Editor’s Note: This article has been updated to correct an inaccuracy. 17 students in the Cripple Creek-Victor RE-1 School District have received a behavior recommendation/disciplinary action since the start of the 2021-22 school year. An earlier version said 17 students had been expelled since the start of the school year.
As education evolves and old-fashioned methods of discipline have proven ineffective, officials in the Cripple Creek-Victor School District are changing the model.
Recently awarded a $307,000 annual grant for expelled and at-risk student services from the Colorado Department of Education over four years, the district plans to hire two student deans for junior high and elementary school in Cresson.
“We want to become a district that uses restorative practices as a way to teach students how their bad behavior affects them, especially if they continue to behave that way,” said district superintendent Miriam Mondragon. “We want them to understand how their bad behavior affects others.”
For example, 17 students have received a behavior recommendation/disciplinary action since the start of the 2021-22 school year for misbehavior such as fighting, bullying, defiant behavior, destruction of school property, vandalism, disrespect and violation of the code of conduct.
Additionally, nine students were suspended from school for some of the same infractions. In primary school, there were three out-of-school suspensions, two for physical assault and one for dangerous weapon. These statistics were included in the grant application.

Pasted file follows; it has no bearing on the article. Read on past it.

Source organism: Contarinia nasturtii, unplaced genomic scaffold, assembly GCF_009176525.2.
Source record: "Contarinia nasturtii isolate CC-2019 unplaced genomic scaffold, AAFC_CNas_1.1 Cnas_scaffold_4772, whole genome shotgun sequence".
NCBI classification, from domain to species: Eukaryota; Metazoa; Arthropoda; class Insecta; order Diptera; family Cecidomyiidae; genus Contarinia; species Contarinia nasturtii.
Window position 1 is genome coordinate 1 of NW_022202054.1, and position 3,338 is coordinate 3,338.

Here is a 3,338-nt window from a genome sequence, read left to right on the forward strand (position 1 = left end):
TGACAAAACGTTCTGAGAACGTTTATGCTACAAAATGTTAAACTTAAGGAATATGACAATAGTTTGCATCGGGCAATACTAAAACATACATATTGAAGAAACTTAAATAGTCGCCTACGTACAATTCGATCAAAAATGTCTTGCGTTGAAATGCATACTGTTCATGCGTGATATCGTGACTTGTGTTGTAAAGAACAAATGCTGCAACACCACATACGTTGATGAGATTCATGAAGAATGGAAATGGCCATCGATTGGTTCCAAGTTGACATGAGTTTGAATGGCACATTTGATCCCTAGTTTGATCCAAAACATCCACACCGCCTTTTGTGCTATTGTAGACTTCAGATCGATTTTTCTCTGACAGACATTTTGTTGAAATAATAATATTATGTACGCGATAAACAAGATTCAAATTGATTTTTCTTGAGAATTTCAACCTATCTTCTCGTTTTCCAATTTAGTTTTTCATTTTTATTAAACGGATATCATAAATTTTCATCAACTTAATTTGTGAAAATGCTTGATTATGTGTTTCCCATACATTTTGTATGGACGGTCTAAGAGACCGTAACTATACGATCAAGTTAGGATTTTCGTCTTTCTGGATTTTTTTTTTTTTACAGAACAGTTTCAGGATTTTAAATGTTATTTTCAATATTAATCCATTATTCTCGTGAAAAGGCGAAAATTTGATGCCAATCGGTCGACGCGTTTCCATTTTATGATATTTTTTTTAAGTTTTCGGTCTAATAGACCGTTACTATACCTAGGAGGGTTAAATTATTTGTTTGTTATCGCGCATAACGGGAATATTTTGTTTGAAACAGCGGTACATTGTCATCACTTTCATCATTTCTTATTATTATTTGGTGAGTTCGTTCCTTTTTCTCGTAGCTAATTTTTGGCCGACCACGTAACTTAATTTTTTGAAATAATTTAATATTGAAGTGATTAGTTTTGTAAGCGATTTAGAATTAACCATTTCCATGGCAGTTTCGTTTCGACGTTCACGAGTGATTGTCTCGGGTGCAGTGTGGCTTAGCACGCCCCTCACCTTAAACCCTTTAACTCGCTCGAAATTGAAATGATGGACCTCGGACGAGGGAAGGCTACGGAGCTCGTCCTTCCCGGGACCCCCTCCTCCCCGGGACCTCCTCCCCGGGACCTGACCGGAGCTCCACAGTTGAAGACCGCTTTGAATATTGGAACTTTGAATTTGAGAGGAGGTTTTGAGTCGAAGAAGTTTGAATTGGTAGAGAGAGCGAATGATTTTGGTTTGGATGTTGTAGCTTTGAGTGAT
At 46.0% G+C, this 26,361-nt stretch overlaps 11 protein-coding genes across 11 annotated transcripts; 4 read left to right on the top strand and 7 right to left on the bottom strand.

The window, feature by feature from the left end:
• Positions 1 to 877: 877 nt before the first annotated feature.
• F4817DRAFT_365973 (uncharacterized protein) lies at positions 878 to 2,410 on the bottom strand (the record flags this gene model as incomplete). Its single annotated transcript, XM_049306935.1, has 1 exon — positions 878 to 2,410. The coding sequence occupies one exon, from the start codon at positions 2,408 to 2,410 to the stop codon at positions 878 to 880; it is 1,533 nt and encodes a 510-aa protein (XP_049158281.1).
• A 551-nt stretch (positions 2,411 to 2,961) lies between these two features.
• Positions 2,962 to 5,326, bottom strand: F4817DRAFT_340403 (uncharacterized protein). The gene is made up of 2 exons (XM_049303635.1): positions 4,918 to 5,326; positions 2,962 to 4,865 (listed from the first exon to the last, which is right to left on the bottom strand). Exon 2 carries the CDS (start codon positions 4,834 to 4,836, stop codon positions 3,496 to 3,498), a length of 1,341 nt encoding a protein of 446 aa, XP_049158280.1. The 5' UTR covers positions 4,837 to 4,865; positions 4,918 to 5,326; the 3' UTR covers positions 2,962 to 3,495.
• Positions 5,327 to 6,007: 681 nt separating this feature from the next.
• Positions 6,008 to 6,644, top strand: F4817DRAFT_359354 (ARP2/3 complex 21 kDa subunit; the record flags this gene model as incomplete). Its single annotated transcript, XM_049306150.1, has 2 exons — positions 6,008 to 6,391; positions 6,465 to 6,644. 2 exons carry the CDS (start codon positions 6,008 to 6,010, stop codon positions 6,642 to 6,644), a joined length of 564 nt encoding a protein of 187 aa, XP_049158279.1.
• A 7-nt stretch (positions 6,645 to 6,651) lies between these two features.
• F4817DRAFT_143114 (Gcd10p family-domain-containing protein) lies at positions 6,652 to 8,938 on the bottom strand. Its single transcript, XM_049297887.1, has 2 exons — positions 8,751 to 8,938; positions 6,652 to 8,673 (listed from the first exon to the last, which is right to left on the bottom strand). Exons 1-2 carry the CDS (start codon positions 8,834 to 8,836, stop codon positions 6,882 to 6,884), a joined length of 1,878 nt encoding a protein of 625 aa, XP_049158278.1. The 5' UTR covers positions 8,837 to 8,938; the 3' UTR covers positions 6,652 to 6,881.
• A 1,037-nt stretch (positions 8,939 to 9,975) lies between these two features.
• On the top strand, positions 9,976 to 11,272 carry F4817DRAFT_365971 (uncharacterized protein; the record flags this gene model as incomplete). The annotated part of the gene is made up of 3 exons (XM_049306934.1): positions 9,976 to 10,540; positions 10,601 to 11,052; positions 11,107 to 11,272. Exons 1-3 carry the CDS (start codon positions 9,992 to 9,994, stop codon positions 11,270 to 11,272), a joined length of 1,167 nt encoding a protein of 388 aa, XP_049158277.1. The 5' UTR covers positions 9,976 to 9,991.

“I think our bid showed that we have a plan in place on how to support at-risk young people while trying to move away from exclusionary practices,” Mondragon said. “Let’s do things that change behaviors rather than expel them. I think our grant has shown that we want the best for these children.
In addition to funding deans’ salaries, the grant funds a family and academic success advocate at the high school level. “If we have a student who is struggling in the school setting, the advocate will work with teachers and families,” Mondragon said.
If parents feel uncomfortable contacting the school, the Advocate is the go-to person who can step in. Additionally, the advocate relieves teachers and staff who often delay other responsibilities for the at-risk student. “Every time we miss a phone call or don’t have the ability to follow up, it only lengthens the distance between school and home,” Mondragon said. “And we can’t do that anymore; we have to close the gap.
The fourth position funds a college/vocational counselor to help juniors and seniors plan their post-secondary education. “To come to the Cripple Creek-Victor School District, you have to have a certain level of investment and commitment to these kids and this community,” Mondragon said. “It’s not like finding a job elsewhere. So that’s what I’m looking for with these new recruits.
A second EARSS grant of $100,000 funds a six-month planning period that includes one month’s salary for new positions and training for all staff. “The grant also funds a very aggressive marketing and recruiting campaign,” Mondragon said.
Mondragon, along with Dan Cummings and Tonya Copley, principals of secondary and elementary schools, wrote the successful grant to the Colorado Department of Education, respectively.